Re: [DNSOP] On the call for adoption on Special Use Names (Please! Pretty please, with a cherry on top?!)

Stephane Bortzmeyer <> Tue, 20 September 2016 13:35 UTC

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Date: Tue, 20 Sep 2016 15:33:57 +0200
From: Stephane Bortzmeyer <>
To: Warren Kumari <>
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Subject: Re: [DNSOP] On the call for adoption on Special Use Names (Please! Pretty please, with a cherry on top?!)
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On Fri, Sep 16, 2016 at 05:53:53PM -0400,
 Warren Kumari <> wrote 
 a message of 31 lines which said:

> However, if there is not sufficient review and feedback for the
> chairs to be able to select between them (or some other clear
> outcome), we will be stuck... and then we will continue to talk
> about this topic ad nauseam[0].

Or we could decide that the problem is not solvable in the current
context and tell that to the IESG. Some things are simply not
possible. And I'm still not convinced there is a problem to solve
(unless the real issue is "how to prevent the registration of .gnu and

The rest of this email is about
draft-adpkja-dnsop-special-names-problem-06. Executive summary: no, no
and no.


Despite many remarks on this list and in IETF meetings, the draft
continues to use disparaging terms like (section 1) "squatting".

Several remarks in the draft are dishonest because they could be
applied as well to many IETF technologies. It really seems the authors
felt the draft was too short and decided to pile in anything they
could find against 6761. For instance, section 3 says:

> [RFC6761] does not mention if the protocol using the reserved name
> should be published as an RFC document.

So what? It was never a problem at IETF to rely on protocols which are
not in a RFC. (See for instance the "Specification Required" policy in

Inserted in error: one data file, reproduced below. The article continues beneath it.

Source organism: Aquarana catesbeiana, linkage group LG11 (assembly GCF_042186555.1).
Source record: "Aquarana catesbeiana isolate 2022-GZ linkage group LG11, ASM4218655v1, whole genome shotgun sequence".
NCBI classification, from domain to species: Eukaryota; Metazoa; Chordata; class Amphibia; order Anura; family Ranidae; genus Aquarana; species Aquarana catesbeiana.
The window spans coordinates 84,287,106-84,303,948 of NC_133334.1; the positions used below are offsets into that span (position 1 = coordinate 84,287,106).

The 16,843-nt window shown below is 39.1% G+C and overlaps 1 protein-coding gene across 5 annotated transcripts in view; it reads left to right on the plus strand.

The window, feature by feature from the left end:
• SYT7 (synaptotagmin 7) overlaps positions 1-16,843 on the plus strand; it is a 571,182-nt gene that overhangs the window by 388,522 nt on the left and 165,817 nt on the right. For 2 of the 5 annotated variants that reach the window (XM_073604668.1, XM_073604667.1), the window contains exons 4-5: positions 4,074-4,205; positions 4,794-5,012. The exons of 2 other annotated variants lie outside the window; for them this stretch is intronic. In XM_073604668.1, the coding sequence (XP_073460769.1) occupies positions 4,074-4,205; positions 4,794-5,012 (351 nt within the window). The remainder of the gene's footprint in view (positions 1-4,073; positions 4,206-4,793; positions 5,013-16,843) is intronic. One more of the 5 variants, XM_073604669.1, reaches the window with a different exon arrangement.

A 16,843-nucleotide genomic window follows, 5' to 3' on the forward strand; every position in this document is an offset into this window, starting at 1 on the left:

RFC 5226.)

Another instance of the same problem, section 4 says:

> c.  Reserving a string in [RFC6761] does not guarantee queries will
> not leak in the DNS.

Requiring this is outrageous: there is no way to prevent
implementations to do stupid things. RFC 1918 does not "guarantee
packets will not leak [in the public Internet]" and nobody is going to
criticize RFC 1918 for that. (Not to mention the DNS leaks of

Section 5:

> This leads to concerns about liability risks incurred by adding a
> particular string to the [RFC6761] registry.

There is no way to guard against any issue that a US lawyer may
raise. Until now, no owner of the Local or Onion trademarks
complained, or threatened to sue.


Section 1 :

> the GNU Name System (GNS) system is using block chains to build a
> decentralized name system

GNS does not use any blockchain. (Confusion with Namecoin?)

Little details

Abstract :

> RFC 6761 introduced a framework by which a particular domain name
> could be acknowledged as being special.

Actually, suffix, not domain name (RFC 6761, section 4).

Section 1 :

> An algorithmic solution frequently chosen by application developers
> consists simply in using a special tag padded at the end of a name

Why calling it "tag", instead of "label" (or "suffix" if there are
several labels)?